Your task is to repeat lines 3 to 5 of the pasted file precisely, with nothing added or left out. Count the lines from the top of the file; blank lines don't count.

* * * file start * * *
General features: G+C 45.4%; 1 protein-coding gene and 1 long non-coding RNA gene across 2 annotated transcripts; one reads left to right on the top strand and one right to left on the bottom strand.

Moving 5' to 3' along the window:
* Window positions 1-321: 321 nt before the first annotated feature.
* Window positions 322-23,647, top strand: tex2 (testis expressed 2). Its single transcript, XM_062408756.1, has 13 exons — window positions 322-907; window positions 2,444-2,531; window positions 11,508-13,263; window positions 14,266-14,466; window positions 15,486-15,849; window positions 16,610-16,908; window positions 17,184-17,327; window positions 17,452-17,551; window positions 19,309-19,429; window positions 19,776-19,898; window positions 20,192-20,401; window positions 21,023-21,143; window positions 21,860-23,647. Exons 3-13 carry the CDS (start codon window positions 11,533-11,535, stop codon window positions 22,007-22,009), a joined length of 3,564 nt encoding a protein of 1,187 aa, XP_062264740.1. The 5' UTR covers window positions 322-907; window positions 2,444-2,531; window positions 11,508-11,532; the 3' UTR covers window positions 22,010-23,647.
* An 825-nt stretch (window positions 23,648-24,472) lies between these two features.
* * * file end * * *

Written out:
* Window positions 1-321: 321 nt before the first annotated feature.
* Window positions 322-23,647, top strand: tex2 (testis expressed 2). Its single transcript, XM_062408756.1, has 13 exons — window positions 322-907; window positions 2,444-2,531; window positions 11,508-13,263; window positions 14,266-14,466; window positions 15,486-15,849; window positions 16,610-16,908; window positions 17,184-17,327; window positions 17,452-17,551; window positions 19,309-19,429; window positions 19,776-19,898; window positions 20,192-20,401; window positions 21,023-21,143; window positions 21,860-23,647. Exons 3-13 carry the CDS (start codon window positions 11,533-11,535, stop codon window positions 22,007-22,009), a joined length of 3,564 nt encoding a protein of 1,187 aa, XP_062264740.1. The 5' UTR covers window positions 322-907; window positions 2,444-2,531; window positions 11,508-11,532; the 3' UTR covers window positions 22,010-23,647.
* An 825-nt stretch (window positions 23,648-24,472) lies between these two features.